One of the reasons breaks aren’t so fun during law school is because you’re often waiting for grades to drop. By now, most of those in school have received at least most of your grades for first semester. And the reaction is either a stomach-churning YAY! Or a stomach-churning oh no.
Both responses require further action because regardless of how your grades shake out, law school is not a beast that lets you rest on your laurels.
But, today I want to focus on those that had the “oh no,” response. You may not be super pleased with your grades because they seem average. Maybe you’re used to rocking it and getting As and now there are a lot of Bs on your transcript. Welcome to law school, where super-smart students make “average” grades. There are a lot of factors for this, but the main one is that most schools still require professors to grade on a curve and the curve sucks. It’s really hard to ascertain just why you got a B+ and not an A- in a class because often it came down to the professor grading and the style and elements they were looking for in the answers. Totally sucks but that is the nature of law school. So don’t be hard on yourself if your grades are still good, if just not what you’re used to receiving. Keep going and perfecting your style because the more you practice the stronger you will be come next semester.
Now, for those that didn’t receive the best grades and it’s not just because you’re used to getting As, the rest of the post is for you. First, I’ve been there. I make no secret of the fact that I sucked in law school. Any inkling I had that I was a smart person immediately was erased because it seemed like I did so bad all the time. So I get it. I get seeing a grade that you not only “aren’t use to,” but absolutely should not have on a transcript. I say this not just in solidarity but to also let you know that you can do better–it’s just a matter of mastering the technique.
To figure out how to improve you have to determine where you failed. Was it the material or how you communicated?
During the semester did you understand the material? Where you grasping the elements, applying precedent correctly, following along somewhat with your professor in class? If not, what do you think is missing from being able to comprehend what’s being taught? You should try to review your answers, if it’s an option, to see where you need to focus on while you study. Did you forget elements? Apply it incorrectly? Get to the bottom of why comprehension was your issue then double down this semester in your reading. My two main tips: buy supplementals to help you comprehend the more difficult concepts and HAND WRITE YOUR LECTURE NOTES. Yes, it requires all caps. Yes, that means you’re not just transcribing on a laptop and you’ll look like you’re straight from the 80s or whenever it was that people didn’t use laptops in law school. But I swear by this strategy because it absolutely worked for me. No internet distraction and I actually listened during class. Try it!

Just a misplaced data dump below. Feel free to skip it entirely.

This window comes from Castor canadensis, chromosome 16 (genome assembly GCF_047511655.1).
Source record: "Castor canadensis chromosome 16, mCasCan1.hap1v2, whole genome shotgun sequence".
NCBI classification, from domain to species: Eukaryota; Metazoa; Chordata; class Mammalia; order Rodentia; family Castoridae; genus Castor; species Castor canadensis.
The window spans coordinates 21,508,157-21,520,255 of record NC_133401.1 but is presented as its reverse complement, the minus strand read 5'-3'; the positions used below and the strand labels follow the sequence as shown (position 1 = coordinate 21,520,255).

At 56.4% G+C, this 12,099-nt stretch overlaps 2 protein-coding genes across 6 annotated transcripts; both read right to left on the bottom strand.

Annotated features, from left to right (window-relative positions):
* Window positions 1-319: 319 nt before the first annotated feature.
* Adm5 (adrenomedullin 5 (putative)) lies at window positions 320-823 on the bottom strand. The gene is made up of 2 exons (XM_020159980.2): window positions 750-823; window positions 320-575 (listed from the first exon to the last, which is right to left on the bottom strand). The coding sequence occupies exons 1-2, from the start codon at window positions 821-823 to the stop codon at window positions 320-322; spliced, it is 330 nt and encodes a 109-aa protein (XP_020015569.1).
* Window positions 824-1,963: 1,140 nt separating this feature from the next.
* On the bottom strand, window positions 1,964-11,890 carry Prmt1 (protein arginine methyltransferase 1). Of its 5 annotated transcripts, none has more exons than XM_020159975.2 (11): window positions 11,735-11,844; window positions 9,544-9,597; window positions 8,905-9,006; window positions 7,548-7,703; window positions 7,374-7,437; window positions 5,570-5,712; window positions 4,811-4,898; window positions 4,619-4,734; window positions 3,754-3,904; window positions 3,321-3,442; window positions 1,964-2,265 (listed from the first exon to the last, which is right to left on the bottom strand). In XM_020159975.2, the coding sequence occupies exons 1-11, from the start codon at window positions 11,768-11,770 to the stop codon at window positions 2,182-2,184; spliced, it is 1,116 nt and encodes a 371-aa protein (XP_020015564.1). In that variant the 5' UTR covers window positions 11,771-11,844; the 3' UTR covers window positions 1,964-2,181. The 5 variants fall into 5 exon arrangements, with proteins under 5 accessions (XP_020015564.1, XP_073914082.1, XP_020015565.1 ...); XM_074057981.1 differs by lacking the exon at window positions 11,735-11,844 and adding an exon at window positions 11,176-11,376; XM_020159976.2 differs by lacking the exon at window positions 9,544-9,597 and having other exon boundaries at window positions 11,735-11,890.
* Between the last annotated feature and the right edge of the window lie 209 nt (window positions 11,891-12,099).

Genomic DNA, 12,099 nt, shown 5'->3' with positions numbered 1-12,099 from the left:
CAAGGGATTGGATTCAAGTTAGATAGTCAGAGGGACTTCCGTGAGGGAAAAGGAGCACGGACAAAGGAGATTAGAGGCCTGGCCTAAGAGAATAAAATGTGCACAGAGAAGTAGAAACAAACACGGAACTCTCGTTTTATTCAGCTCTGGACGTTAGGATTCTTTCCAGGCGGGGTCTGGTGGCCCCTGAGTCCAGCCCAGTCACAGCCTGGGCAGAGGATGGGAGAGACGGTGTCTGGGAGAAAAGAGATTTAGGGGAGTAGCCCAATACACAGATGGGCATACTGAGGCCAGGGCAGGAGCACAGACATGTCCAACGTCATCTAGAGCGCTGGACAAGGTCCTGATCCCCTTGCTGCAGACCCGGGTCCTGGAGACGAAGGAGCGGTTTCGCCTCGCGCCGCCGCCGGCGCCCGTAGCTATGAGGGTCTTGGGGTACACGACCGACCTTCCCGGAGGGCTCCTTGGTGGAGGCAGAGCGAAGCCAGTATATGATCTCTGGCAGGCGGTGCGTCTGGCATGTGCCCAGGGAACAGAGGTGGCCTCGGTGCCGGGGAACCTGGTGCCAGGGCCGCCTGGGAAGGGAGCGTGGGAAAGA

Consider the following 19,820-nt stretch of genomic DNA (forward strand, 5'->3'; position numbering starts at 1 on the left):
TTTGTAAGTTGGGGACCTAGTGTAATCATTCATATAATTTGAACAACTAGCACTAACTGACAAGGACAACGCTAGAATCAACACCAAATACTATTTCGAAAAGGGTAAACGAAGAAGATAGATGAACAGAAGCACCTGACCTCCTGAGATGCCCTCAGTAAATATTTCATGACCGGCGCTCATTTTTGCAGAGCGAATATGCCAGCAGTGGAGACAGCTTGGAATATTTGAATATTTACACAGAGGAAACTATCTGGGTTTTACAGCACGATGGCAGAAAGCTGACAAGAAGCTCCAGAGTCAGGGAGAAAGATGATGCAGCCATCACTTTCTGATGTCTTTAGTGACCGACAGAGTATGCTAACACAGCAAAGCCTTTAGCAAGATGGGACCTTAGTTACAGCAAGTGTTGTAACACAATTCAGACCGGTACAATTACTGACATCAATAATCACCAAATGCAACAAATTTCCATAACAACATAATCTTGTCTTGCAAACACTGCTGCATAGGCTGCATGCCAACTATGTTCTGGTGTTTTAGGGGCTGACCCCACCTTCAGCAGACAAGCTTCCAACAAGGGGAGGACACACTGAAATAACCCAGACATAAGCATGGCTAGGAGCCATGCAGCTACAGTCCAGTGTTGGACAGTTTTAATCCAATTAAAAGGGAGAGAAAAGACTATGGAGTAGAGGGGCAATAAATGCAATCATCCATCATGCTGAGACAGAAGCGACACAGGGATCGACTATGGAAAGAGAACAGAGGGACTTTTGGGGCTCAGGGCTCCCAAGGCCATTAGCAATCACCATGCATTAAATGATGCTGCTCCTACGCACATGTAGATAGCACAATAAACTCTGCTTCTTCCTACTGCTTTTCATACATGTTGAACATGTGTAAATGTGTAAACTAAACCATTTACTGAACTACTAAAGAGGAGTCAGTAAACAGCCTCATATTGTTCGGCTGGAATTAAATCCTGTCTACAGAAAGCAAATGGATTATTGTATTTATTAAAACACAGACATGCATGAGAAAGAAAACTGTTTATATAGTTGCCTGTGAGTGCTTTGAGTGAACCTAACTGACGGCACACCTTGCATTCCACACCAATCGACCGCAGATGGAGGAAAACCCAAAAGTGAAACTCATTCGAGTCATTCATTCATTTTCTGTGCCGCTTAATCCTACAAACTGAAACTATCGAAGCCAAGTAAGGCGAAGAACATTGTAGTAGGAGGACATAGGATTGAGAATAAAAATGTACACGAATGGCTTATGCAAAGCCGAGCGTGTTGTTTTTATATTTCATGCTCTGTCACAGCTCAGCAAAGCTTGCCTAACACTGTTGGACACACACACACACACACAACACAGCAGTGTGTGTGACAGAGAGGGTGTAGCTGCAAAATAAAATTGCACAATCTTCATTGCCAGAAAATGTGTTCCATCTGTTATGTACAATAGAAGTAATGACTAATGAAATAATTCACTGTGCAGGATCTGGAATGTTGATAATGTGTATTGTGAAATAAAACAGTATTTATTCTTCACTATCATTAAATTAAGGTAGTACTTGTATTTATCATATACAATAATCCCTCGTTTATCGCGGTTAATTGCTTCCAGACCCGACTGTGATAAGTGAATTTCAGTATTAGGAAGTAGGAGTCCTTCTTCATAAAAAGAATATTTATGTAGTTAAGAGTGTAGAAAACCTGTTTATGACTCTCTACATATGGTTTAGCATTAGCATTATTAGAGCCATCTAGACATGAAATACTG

Now, if you understood the material, which is likely the case, the big obstacle came in communicating your answer. I’m not exaggerating when I say that IRAC is the real deal. I know it seems silly to need to have you essay formatting in a certain way, but law school (and the legal profession) is nothing if not a bunch of odd rules and procedures imposed on us. My big mess-up when it came to finals was not understanding how important an organized and succinct answers were to finals. When I got a better handle on IRAC and formatting, I was able to provide stronger answers during finals that resulted in better grades.
So, if you weren’t able to master this part of finals yet, then you need to practice during mid-terms so that you get a better handle on it. In fact, schedule it now and organize your study schedule so that you have enough time, come finals, to really practice essay answers. Finally, a lot of people pull away from briefing cases and discourage students from doing it. I’m not a You-Must-Brief-Cases-Or-Else type person. I rarely did it and definitely didn’t do it once I was a 3L, but try briefing to see if it helps you organize your thoughts and answers. I think it’s worth a shot–and I’ll always remember being shocked to overhear a classmate of mine (who was a lovely person!) in the last semester of law school mention that she hadn’t had time of brief one of our cases. “Who still briefs cases?!” I thought. Well, the person who graduated at the top of my class, that’s who.